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Federal Opposition MP Teresa Gambaro’s promotion of deodorants for immigrants was tasteless and unfortunate because it distracted attention from the real issue with multiculturalism, that not all cultures are identical in regard to human rights.

Few would approve of the Hindu caste system or the mafioso sub-culture of Sicily being grafted on to the Australian way of life. However, both the caste system and the mafia are illegal in their countries of origin. My concern is with cultural aspects of Islam which are legal in Islamic countries and supported by Islamic scripture.

Waleed Aly — a lecturer at Melbourne’s Monash University and an indefatigable apologist for Islam — claims in a recent article (“Underarm stink also underhand”, Melbourne Age, January 13, 2012) that Gambaro’s recommendation on deodorants is proof of racism among Coalition MPs. He drags in irrelevancies such as the aboriginal Stolen Generation, while ignoring the camel with its nose under the tent.

Aly quotes South Australian Liberal Senator Cory Bernardi’s statement that “Islam itself is the problem … an ideology that is mired in 6th-century brutality”, but ignores facts which support such an opinion. Islam is not only a religion, it is a total political ideology which covers all aspects of life — food, banking, family law and the treatment of women. There can be no updated interpretations of Islamic scriptures because they are regarded as the unalterable words of Allah.

I agree with Senator Bernardi’s statement. While Waleed Aly’s childhood was idyllic, spent in Australia playing football, my childhood was in the fraught years of Partition in India when the subcontinent was divided into India and Pakistan because Muslims in the Muslim-majority provinces of India could not tolerate living in a secular, democratic country. The “religion of peace” has been at war with everyone since, including wars within Islam itself. There are daily reports not only of Muslims killing Christians but of Muslims killing each other, e.g., suicide-bombers in Iraq and in mosques and military installations in Pakistan.

It is the misogyny in Islam which alarms me most. Islam still approves of polygamy whereas other religious groups which once supported it, such as American Mormons, no longer tolerate it. The first legislative action in recently “liberated” Tunisia was to reinstate polygamy. That policy become a priority because of Islam.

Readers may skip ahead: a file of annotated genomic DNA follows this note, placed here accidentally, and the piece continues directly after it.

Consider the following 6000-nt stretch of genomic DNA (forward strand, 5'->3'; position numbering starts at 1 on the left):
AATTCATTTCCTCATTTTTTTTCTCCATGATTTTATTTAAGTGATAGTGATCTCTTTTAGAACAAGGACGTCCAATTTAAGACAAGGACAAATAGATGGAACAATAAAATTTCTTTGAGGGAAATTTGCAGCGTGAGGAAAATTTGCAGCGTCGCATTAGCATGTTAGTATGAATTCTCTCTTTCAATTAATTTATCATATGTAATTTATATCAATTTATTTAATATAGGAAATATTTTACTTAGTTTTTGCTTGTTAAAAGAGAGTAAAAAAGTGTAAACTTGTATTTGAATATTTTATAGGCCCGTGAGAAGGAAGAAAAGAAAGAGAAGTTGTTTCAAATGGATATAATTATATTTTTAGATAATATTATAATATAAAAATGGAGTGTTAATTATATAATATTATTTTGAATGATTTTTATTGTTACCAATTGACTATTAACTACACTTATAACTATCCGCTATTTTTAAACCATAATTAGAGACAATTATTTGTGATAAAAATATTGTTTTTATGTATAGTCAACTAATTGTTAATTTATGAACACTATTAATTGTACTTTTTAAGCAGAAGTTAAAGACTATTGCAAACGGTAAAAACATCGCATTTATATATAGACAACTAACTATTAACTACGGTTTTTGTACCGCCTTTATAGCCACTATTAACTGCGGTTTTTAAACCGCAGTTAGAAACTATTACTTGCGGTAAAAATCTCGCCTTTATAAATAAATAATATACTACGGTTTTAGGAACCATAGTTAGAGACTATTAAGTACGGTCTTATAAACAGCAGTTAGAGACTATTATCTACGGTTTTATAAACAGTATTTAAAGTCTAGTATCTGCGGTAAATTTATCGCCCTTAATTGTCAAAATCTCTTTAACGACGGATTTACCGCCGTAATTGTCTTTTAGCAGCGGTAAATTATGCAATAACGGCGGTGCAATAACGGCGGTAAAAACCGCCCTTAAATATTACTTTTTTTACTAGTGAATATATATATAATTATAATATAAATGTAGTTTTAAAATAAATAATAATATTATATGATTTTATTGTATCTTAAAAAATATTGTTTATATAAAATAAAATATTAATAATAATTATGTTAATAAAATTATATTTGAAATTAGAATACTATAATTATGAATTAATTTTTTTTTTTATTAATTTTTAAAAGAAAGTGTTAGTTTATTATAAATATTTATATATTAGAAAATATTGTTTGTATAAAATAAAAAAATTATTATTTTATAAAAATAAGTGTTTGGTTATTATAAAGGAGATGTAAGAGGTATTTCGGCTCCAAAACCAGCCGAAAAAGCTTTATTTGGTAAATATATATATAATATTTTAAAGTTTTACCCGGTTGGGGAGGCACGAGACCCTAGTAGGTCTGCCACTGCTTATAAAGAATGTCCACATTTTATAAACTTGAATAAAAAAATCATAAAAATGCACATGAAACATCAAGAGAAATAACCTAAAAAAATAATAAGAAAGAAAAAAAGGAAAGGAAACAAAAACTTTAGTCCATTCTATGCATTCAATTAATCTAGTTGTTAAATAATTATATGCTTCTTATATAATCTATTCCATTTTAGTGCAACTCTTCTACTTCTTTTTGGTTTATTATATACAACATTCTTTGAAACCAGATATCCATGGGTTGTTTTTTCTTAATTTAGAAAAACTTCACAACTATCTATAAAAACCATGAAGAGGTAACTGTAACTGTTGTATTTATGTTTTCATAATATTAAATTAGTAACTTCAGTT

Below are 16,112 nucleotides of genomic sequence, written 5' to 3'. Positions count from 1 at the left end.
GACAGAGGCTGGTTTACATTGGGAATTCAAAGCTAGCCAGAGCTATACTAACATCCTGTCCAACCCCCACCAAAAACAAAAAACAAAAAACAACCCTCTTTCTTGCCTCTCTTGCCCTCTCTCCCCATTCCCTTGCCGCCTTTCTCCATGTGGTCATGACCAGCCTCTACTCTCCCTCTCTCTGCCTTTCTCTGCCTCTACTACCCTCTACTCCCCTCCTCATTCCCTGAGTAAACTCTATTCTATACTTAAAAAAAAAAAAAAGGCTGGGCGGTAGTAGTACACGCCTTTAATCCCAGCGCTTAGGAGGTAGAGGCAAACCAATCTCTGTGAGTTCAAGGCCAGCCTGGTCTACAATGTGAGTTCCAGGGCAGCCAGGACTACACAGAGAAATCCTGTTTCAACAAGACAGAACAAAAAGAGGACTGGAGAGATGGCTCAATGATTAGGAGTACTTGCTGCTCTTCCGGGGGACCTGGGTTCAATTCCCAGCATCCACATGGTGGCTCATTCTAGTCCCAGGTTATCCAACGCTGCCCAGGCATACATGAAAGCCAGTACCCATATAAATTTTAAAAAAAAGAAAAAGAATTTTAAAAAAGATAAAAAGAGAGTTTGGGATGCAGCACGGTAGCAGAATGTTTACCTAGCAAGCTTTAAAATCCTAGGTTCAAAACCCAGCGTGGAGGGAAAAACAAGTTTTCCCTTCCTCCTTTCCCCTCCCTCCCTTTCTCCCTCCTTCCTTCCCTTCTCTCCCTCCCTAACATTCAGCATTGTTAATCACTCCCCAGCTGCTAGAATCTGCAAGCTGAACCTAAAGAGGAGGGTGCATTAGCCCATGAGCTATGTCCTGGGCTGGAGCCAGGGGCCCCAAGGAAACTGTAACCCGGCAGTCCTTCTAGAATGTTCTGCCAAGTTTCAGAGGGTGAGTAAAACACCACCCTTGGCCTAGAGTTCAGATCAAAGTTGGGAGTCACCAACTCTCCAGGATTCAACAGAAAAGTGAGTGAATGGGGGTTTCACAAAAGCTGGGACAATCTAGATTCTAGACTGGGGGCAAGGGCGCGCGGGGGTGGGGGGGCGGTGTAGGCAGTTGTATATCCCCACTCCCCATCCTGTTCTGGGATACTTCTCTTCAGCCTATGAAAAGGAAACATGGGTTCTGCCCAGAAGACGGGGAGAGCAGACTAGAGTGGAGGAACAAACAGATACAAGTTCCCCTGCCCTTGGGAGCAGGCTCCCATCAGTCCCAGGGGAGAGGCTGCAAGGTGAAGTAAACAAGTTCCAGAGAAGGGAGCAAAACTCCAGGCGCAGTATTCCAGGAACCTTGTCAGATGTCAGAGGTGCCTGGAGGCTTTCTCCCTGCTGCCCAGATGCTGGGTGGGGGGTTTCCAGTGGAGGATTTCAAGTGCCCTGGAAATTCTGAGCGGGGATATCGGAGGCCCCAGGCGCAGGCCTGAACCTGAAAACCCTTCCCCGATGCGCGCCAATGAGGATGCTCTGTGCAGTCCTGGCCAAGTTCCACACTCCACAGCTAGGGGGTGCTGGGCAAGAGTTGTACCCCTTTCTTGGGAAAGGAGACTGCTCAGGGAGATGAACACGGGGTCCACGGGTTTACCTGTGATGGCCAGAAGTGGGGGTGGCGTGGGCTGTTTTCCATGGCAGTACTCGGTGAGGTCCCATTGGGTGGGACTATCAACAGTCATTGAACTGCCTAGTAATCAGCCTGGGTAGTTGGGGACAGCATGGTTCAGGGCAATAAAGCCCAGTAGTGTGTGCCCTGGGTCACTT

Waleed Aly criticises federal New South Wales Liberal MP Bronwyn Bishop for objecting to headscarves. He claims that Muslim women feel “free” wearing headscarves — “free”, that is, if they are happy to give up playing sport at competitive levels or the pleasure of walking on a beach with the sea breeze blowing through their hair.

Many Islamic countries don’t have any women on their Olympic teams, and in Melbourne ratepayers have had to pay over $60,000 for a curtain at a swimming pool to hide Muslim women. It might have been cheaper to provide blinkers for Muslim men who feel aroused at the sight of female swimmers.…

The headscarves Bronwyn Bishop objects to are a symbol of the oppression of women. I know this well because at my convent school in India the Muslim friends with whom I happily played hop-scotch vanished into purdah when they neared puberty, unable to complete their education and often married off to elderly men they didn’t know. The life of the Prophet of Islam no doubt set a precedent.

I recently read a report which claims that last year there were 3,000 “honour attacks” in Britain, that is, assaults on young women who defied their fathers’ injunctions about lifestyle or who refused arranged marriages (Daily Mail, UK, December 3, 2011). Sentences of death are routinely imposed on Muslims who leave Islam and convert to another religion. Islamic scriptures state that Christians and Jews should live as second-class citizens (dhimmies) while paying extra taxes. A Muslim cleric in India is trying to revive the fatwa death sentence imposed on author Salman Rushdie.

In the same week that Australian diplomats pleaded with Saudi Arabia (custodian of the holy places of Islam) not to lash an Australian citizen 500 times, Waleed Aly is preoccupied with Teresa’s Gambaro’s deodorant problem.

The Saudi government has gone so far as to claim that if their women were allowed to drive, there would be no more virgins. As these women are unlikely to be raped by their cars, would it not be more just for the Saudi government to attempt to control the (unbridled?) lusts of their men rather than deny women the right to drive?

Western governments should not collaborate in obscuring the motivation for Islamist violence. In November 2009, under the Obama Administration, murderer Major Nidal Hasan yelled “Allahu Akbar!” (“Allah is greatest!) while shooting US soldiers at the Fort Hood army base in Texas. However, he is only deemed to have committed “workplace violence”, while pro-lifer activists praying outside abortion clinics can be classified as “domestic terrorists”.

The vast majority of Muslims are kind and hospitable and do not support violence. However, many are deprived by their societies of educational opportunities and, because Islam does not support integration into other societies or allow social mixing of the sexes, young men in particular are easy prey for ambitious clerics and extreme jihadists.

Babette Francis was born in India and experienced life in Muslim-majority provinces in the country before the 1947 partition of the sub-continent into India and Pakistan.



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